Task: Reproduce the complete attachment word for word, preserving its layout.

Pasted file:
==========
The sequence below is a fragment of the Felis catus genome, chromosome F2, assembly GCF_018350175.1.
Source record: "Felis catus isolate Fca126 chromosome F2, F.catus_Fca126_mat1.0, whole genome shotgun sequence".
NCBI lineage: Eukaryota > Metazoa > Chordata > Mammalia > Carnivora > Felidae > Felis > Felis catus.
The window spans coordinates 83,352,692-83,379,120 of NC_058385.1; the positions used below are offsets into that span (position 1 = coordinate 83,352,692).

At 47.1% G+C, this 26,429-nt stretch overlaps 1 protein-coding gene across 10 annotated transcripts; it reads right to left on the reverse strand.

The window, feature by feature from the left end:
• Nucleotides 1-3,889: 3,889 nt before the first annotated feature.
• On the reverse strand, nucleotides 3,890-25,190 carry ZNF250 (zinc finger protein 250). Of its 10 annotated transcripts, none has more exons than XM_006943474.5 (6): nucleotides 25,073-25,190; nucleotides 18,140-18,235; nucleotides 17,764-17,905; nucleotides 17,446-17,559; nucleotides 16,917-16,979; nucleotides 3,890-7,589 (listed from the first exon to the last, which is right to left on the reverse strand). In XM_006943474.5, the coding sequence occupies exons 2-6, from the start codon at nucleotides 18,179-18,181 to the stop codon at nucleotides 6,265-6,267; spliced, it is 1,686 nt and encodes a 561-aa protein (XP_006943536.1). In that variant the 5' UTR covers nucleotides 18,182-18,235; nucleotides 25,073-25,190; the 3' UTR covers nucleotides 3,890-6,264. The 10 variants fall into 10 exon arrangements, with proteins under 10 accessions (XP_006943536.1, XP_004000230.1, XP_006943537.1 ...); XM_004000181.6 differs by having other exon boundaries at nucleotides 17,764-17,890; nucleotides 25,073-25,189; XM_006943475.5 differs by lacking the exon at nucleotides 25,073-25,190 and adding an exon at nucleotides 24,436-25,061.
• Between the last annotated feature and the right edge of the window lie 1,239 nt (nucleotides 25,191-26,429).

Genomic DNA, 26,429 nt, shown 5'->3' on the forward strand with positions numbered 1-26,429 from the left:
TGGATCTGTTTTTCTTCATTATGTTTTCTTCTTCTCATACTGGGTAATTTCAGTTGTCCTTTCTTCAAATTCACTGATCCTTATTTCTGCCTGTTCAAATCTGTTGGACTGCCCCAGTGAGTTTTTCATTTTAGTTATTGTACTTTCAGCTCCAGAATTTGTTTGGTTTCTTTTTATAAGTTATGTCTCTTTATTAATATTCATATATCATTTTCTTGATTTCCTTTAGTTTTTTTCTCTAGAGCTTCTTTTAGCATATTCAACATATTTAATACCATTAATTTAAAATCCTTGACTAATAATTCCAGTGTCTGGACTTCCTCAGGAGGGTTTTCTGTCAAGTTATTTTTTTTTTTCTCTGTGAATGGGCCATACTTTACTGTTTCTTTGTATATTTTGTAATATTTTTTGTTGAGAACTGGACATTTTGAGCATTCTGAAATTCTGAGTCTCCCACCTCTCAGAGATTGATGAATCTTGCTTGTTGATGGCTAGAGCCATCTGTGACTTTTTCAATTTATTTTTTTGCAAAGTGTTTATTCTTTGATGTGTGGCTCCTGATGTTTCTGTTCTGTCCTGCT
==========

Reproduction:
The sequence below is a fragment of the Felis catus genome, chromosome F2, assembly GCF_018350175.1.
Source record: "Felis catus isolate Fca126 chromosome F2, F.catus_Fca126_mat1.0, whole genome shotgun sequence".
NCBI lineage: Eukaryota > Metazoa > Chordata > Mammalia > Carnivora > Felidae > Felis > Felis catus.
The window spans coordinates 83,352,692-83,379,120 of NC_058385.1; the positions used below are offsets into that span (position 1 = coordinate 83,352,692).

At 47.1% G+C, this 26,429-nt stretch overlaps 1 protein-coding gene across 10 annotated transcripts; it reads right to left on the reverse strand.

The window, feature by feature from the left end:
• Nucleotides 1-3,889: 3,889 nt before the first annotated feature.
• On the reverse strand, nucleotides 3,890-25,190 carry ZNF250 (zinc finger protein 250). Of its 10 annotated transcripts, none has more exons than XM_006943474.5 (6): nucleotides 25,073-25,190; nucleotides 18,140-18,235; nucleotides 17,764-17,905; nucleotides 17,446-17,559; nucleotides 16,917-16,979; nucleotides 3,890-7,589 (listed from the first exon to the last, which is right to left on the reverse strand). In XM_006943474.5, the coding sequence occupies exons 2-6, from the start codon at nucleotides 18,179-18,181 to the stop codon at nucleotides 6,265-6,267; spliced, it is 1,686 nt and encodes a 561-aa protein (XP_006943536.1). In that variant the 5' UTR covers nucleotides 18,182-18,235; nucleotides 25,073-25,190; the 3' UTR covers nucleotides 3,890-6,264. The 10 variants fall into 10 exon arrangements, with proteins under 10 accessions (XP_006943536.1, XP_004000230.1, XP_006943537.1 ...); XM_004000181.6 differs by having other exon boundaries at nucleotides 17,764-17,890; nucleotides 25,073-25,189; XM_006943475.5 differs by lacking the exon at nucleotides 25,073-25,190 and adding an exon at nucleotides 24,436-25,061.
• Between the last annotated feature and the right edge of the window lie 1,239 nt (nucleotides 25,191-26,429).

Genomic DNA, 26,429 nt, shown 5'->3' on the forward strand with positions numbered 1-26,429 from the left:
TGGATCTGTTTTTCTTCATTATGTTTTCTTCTTCTCATACTGGGTAATTTCAGTTGTCCTTTCTTCAAATTCACTGATCCTTATTTCTGCCTGTTCAAATCTGTTGGACTGCCCCAGTGAGTTTTTCATTTTAGTTATTGTACTTTCAGCTCCAGAATTTGTTTGGTTTCTTTTTATAAGTTATGTCTCTTTATTAATATTCATATATCATTTTCTTGATTTCCTTTAGTTTTTTTCTCTAGAGCTTCTTTTAGCATATTCAACATATTTAATACCATTAATTTAAAATCCTTGACTAATAATTCCAGTGTCTGGACTTCCTCAGGAGGGTTTTCTGTCAAGTTATTTTTTTTTTTCTCTGTGAATGGGCCATACTTTACTGTTTCTTTGTATATTTTGTAATATTTTTTGTTGAGAACTGGACATTTTGAGCATTCTGAAATTCTGAGTCTCCCACCTCTCAGAGATTGATGAATCTTGCTTGTTGATGGCTAGAGCCATCTGTGACTTTTTCAATTTATTTTTTTGCAAAGTGTTTATTCTTTGATGTGTGGCTCCTGATGTTTCTGTTCTGTCCTGCT